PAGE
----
It could be that Amazon and Netflix become major studios themselves and challenge the old guard.

Lastly, I think it is highly likely that TV shows is where the majority of funding is going to flow. There seems to be a plethora of them around at the moment. Can't keep up with the amount of content and a lot of it is of a high quality too. You could even argue that they are more interesting than most of the movies being made currently. Going by the amount of content being made available I am assuming most of them make good profits. If so, this probably is helped by the lower budgets required to make them and the ones that reach big audiences seem to do better than most blockbuster movies.
 

Blu Eye

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Your assumption is false. Any downloaded video content is encrypted with DRM so that it can only be played back via the app or service of the provider. Furthermore, while Amazon video content can be downloaded to devices such as smartphones and tablets, they disabled the ability to download to PCs years ago.
Oh okay.

This makes me scratch my head even more as to why people pay for these limited services.

I must say that does not surprise me one bit.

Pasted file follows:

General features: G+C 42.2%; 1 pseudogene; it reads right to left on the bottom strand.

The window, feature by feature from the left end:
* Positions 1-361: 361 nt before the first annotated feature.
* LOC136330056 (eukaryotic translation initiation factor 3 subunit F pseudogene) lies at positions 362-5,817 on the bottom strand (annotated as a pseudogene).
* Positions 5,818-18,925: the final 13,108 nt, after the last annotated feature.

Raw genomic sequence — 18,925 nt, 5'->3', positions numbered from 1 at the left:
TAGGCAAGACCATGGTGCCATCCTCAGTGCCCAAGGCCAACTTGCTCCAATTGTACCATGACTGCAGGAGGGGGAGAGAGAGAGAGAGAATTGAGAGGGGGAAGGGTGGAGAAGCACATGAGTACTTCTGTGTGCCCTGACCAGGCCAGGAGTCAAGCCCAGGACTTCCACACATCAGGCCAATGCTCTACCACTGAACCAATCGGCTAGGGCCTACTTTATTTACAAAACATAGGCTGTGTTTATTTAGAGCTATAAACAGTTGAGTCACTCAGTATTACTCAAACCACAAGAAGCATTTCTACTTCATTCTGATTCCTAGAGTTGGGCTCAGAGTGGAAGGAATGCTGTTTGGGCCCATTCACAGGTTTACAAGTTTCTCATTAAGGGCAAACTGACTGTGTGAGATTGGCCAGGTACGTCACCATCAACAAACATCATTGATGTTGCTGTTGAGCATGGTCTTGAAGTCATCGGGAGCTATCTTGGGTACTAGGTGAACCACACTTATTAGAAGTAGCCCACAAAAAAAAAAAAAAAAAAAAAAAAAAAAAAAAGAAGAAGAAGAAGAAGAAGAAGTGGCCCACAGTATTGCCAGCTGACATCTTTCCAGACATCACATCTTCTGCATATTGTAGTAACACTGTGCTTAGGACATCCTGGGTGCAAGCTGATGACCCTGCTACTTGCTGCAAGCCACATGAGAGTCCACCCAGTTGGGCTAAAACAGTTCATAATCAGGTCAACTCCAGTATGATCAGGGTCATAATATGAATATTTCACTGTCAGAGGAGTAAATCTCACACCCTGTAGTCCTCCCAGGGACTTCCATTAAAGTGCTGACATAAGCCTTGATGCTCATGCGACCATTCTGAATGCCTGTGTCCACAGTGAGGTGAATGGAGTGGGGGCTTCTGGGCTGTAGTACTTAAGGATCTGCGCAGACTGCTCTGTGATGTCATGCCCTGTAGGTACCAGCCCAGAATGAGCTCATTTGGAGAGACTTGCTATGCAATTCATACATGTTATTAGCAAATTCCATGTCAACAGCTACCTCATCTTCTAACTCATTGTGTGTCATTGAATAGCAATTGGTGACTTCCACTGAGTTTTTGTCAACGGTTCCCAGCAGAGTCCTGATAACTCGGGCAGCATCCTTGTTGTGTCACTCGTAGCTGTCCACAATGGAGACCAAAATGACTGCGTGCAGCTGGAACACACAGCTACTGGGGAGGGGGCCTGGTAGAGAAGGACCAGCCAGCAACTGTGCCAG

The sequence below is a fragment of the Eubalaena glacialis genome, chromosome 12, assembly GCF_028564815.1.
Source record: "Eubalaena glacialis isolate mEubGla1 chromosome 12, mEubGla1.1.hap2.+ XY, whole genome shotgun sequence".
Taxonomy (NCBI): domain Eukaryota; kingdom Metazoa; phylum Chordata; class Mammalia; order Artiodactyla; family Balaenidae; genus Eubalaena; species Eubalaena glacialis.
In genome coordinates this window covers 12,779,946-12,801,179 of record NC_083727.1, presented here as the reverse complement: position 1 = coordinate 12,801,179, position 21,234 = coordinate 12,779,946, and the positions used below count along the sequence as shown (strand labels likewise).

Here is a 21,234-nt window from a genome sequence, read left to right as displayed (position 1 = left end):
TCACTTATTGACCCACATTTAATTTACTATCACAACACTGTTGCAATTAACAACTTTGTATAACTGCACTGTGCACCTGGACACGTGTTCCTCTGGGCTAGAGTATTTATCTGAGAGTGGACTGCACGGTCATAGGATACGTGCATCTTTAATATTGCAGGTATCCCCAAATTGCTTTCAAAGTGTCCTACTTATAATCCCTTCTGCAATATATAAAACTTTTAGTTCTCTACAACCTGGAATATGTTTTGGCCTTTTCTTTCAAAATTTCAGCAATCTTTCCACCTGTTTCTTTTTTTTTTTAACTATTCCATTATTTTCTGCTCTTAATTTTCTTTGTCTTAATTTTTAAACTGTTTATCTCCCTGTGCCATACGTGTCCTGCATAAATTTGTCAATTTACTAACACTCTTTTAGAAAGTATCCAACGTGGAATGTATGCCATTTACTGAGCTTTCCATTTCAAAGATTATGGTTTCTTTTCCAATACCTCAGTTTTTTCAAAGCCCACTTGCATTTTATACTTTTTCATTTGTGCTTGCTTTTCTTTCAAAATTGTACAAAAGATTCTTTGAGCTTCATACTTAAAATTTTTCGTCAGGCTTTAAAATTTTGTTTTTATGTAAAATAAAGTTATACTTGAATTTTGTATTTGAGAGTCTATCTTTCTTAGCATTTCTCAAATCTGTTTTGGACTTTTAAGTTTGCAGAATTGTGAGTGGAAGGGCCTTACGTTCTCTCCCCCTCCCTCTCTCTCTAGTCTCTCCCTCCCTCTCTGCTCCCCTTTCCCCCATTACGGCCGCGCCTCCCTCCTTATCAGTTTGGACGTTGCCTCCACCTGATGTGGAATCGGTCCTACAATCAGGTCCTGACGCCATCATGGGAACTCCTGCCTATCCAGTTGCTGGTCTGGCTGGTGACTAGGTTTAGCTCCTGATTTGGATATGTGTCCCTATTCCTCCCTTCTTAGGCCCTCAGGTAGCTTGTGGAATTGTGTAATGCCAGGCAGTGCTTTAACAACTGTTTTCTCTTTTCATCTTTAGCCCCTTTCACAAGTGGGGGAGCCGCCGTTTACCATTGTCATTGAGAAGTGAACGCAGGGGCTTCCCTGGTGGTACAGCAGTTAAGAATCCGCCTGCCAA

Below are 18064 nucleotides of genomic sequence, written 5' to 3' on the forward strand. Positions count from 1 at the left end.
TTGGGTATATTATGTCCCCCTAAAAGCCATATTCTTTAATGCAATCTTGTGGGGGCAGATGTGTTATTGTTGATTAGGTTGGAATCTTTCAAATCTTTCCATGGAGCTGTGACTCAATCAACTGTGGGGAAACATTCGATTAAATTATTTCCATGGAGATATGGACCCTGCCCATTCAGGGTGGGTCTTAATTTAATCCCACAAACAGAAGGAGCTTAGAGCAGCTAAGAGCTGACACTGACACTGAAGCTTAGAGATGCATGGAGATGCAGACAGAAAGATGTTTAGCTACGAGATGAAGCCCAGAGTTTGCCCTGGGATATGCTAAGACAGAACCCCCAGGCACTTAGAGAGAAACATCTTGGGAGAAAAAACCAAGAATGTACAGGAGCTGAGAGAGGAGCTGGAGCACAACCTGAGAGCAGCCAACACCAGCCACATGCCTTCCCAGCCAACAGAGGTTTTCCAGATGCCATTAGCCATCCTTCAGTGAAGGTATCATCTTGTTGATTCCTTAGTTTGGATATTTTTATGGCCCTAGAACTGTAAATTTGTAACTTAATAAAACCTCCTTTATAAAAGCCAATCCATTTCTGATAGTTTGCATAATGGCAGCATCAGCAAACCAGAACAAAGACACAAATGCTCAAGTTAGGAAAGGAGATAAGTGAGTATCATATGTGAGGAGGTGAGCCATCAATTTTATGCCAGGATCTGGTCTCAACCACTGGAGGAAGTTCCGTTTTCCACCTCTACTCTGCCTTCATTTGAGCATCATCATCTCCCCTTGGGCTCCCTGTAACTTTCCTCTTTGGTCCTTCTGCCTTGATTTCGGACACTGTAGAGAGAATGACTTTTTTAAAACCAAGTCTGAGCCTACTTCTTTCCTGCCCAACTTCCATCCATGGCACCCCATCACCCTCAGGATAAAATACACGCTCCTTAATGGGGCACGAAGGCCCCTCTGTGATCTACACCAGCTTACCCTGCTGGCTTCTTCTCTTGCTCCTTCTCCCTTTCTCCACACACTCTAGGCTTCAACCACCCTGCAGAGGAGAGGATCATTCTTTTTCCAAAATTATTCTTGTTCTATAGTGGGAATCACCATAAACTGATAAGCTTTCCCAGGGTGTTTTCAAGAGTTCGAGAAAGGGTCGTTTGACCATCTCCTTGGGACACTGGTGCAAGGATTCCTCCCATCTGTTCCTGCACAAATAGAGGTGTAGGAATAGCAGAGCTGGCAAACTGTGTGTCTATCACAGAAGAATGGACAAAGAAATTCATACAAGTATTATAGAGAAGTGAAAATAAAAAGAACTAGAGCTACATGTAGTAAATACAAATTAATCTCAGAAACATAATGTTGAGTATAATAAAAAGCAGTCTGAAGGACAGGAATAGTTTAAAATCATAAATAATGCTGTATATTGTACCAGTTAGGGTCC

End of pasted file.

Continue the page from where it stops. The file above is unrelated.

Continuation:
It's certainly not a service that interests me and I am glad I have collected and continue to collect physical media.

I don't think that is ever going to change, either.
 
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OLDTIMER

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The vast majority of my own viewing is from my own extensive collection of DVDs and Blu-rays, although I still occasionally watch streaming or off-air. The reasons for this choice have extensively been covered in this thread.

My gripe is that most of my friends and relatives cannot understand this. “Why would you want to watch the same movie twice?” is the usual comment. So I no longer tell them about my viewing habits or what being a film buff is. I just sit back with my wife and enjoy our nightly film shows.
 

John Dirk

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Oh okay.